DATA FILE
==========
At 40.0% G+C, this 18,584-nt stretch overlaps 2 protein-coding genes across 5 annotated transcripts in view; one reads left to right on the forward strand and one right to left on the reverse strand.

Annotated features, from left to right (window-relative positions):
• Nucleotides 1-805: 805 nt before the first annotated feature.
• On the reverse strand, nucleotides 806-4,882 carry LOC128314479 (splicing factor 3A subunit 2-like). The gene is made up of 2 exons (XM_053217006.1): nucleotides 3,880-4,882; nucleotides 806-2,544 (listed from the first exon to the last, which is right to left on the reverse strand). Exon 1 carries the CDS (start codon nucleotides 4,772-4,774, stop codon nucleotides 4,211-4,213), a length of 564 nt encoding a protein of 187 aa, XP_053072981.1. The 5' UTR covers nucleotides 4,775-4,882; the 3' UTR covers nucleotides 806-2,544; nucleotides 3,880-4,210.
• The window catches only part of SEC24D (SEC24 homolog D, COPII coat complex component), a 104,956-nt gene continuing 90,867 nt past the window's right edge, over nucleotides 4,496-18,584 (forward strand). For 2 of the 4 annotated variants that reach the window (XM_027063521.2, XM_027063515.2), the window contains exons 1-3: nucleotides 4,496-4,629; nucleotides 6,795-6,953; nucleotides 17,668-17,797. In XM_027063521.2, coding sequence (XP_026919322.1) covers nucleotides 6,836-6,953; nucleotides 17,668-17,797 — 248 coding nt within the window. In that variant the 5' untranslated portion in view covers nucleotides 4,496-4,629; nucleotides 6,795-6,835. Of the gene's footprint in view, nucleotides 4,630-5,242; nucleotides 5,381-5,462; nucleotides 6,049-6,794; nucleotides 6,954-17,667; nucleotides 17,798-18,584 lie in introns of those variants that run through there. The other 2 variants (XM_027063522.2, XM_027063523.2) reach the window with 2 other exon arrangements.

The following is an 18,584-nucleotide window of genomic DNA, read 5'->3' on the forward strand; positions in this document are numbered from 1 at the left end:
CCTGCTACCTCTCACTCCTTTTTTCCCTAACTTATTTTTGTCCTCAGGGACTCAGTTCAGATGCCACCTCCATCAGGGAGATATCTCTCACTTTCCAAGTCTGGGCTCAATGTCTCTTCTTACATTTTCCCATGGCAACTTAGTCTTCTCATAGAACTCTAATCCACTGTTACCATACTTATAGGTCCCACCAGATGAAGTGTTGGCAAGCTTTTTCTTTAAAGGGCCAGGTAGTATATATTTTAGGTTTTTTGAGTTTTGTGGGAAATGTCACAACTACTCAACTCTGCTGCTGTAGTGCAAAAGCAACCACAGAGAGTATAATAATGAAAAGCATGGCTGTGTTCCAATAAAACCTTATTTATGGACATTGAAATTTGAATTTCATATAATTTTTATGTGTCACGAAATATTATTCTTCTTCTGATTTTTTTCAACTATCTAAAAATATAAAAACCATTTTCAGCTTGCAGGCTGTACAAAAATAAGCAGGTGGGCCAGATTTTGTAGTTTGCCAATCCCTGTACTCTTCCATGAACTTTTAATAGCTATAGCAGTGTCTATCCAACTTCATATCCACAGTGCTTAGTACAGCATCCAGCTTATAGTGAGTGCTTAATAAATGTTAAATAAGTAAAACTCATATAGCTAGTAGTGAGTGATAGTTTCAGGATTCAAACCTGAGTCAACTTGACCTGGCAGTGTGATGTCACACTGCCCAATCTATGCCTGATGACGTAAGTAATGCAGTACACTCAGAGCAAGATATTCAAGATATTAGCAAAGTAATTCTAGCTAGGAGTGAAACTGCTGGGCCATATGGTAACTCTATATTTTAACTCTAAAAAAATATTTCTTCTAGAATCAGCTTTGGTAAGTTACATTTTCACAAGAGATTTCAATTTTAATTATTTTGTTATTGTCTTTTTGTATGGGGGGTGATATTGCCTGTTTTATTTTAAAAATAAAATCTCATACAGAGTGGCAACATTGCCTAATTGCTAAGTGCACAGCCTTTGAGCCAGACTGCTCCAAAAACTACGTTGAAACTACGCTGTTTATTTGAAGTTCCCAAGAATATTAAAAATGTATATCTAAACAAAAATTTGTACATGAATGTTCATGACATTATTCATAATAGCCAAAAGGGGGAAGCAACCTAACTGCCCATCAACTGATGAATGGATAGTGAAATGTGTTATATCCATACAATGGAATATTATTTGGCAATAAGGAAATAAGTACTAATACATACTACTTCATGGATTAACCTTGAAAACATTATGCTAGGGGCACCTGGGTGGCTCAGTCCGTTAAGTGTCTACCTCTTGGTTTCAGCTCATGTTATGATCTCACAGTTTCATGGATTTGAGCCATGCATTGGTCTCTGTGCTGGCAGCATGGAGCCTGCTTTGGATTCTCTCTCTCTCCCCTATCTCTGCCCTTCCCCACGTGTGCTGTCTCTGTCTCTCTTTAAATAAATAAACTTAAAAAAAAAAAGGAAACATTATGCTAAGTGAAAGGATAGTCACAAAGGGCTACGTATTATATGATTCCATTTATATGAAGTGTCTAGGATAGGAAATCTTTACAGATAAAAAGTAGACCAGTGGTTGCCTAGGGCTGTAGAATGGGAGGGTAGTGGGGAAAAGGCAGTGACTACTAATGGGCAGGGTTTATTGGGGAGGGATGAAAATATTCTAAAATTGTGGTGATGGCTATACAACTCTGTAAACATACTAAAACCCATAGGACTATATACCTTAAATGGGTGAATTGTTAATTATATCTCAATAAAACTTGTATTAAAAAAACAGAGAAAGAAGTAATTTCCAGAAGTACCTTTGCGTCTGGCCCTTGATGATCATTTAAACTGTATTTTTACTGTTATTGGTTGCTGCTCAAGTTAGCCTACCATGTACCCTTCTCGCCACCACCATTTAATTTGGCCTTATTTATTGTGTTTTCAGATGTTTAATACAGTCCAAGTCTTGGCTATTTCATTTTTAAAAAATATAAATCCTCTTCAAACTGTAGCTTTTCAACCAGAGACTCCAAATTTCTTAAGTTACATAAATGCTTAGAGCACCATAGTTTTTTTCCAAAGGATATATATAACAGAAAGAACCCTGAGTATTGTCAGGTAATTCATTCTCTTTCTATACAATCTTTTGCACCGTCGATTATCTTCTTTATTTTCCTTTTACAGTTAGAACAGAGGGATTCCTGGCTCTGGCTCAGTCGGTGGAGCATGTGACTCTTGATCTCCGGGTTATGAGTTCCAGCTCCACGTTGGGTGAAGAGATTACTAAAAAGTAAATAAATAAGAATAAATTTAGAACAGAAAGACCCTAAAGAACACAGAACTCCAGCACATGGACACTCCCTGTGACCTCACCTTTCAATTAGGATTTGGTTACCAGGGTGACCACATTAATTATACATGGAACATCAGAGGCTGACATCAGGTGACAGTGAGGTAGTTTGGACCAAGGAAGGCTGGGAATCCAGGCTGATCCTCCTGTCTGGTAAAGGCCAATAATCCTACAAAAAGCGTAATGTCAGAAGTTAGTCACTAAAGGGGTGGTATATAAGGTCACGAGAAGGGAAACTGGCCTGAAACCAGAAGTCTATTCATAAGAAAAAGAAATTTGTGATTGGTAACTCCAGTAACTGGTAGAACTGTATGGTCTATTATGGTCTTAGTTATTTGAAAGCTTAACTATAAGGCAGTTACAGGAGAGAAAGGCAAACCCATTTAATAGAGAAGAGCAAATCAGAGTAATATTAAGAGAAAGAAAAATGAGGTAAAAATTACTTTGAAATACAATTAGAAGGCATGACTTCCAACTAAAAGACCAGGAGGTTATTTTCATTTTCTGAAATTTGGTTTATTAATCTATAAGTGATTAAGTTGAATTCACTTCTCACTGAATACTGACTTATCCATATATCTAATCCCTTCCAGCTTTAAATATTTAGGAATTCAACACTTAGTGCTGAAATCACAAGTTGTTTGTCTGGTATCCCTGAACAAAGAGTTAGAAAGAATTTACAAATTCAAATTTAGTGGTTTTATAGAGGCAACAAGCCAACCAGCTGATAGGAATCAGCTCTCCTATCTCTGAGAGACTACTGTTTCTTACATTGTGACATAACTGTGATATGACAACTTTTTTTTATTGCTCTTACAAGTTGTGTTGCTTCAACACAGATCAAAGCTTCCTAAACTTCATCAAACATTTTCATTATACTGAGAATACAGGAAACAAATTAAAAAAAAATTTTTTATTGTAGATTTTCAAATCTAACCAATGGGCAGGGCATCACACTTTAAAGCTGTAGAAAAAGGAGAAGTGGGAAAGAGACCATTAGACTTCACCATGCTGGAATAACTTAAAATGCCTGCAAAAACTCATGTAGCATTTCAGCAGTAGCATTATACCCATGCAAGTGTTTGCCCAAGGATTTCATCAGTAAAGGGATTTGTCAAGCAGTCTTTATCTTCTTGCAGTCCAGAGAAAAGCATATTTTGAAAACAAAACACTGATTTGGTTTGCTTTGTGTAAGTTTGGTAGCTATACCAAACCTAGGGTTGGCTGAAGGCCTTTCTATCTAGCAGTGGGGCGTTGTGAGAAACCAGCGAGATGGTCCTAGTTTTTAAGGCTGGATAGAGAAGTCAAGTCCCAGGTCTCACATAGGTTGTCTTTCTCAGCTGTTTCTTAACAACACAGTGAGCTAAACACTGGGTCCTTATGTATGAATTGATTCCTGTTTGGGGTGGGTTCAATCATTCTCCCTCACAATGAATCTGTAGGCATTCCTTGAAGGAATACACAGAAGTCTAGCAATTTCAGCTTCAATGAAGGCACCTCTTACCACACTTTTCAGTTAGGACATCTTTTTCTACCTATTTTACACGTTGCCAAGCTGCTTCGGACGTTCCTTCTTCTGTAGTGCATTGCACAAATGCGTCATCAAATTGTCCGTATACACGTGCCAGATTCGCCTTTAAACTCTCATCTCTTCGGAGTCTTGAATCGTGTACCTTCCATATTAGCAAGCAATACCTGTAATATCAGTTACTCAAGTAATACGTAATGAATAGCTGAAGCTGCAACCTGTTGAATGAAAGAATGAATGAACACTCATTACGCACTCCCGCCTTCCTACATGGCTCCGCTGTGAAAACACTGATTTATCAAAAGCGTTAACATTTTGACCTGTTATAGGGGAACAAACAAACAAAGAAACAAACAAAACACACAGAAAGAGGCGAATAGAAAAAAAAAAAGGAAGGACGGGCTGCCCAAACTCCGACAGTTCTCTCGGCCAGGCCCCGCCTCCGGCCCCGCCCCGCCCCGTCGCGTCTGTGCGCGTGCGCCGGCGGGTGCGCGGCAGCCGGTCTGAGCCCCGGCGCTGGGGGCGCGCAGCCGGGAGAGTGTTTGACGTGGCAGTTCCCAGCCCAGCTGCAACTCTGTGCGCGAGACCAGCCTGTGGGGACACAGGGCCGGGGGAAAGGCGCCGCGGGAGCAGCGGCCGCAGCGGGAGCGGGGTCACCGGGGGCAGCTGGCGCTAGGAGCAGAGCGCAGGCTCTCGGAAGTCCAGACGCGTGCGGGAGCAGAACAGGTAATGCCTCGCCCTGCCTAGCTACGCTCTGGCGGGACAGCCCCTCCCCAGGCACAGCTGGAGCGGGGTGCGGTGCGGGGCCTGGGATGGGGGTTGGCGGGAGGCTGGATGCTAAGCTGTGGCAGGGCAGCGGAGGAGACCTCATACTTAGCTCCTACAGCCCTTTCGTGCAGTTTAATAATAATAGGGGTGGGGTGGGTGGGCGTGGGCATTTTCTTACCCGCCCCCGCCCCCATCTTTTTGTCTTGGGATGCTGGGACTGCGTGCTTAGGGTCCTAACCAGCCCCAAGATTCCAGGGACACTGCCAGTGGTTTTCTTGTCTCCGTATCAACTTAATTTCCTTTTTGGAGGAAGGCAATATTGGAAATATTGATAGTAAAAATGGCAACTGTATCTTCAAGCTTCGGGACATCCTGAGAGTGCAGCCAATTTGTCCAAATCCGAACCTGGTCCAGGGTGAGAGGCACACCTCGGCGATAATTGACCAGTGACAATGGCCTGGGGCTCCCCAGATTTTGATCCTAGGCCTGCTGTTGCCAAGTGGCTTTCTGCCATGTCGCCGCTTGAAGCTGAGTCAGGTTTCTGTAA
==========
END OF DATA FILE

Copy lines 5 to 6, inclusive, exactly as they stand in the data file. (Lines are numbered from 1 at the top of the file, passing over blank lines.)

• The window catches only part of SEC24D (SEC24 homolog D, COPII coat complex component), a 104,956-nt gene continuing 90,867 nt past the window's right edge, over nucleotides 4,496-18,584 (forward strand). For 2 of the 4 annotated variants that reach the window (XM_027063521.2, XM_027063515.2), the window contains exons 1-3: nucleotides 4,496-4,629; nucleotides 6,795-6,953; nucleotides 17,668-17,797. In XM_027063521.2, coding sequence (XP_026919322.1) covers nucleotides 6,836-6,953; nucleotides 17,668-17,797 — 248 coding nt within the window. In that variant the 5' untranslated portion in view covers nucleotides 4,496-4,629; nucleotides 6,795-6,835. Of the gene's footprint in view, nucleotides 4,630-5,242; nucleotides 5,381-5,462; nucleotides 6,049-6,794; nucleotides 6,954-17,667; nucleotides 17,798-18,584 lie in introns of those variants that run through there. The other 2 variants (XM_027063522.2, XM_027063523.2) reach the window with 2 other exon arrangements.

The following is an 18,584-nucleotide window of genomic DNA, read 5'->3' on the forward strand; positions in this document are numbered from 1 at the left end: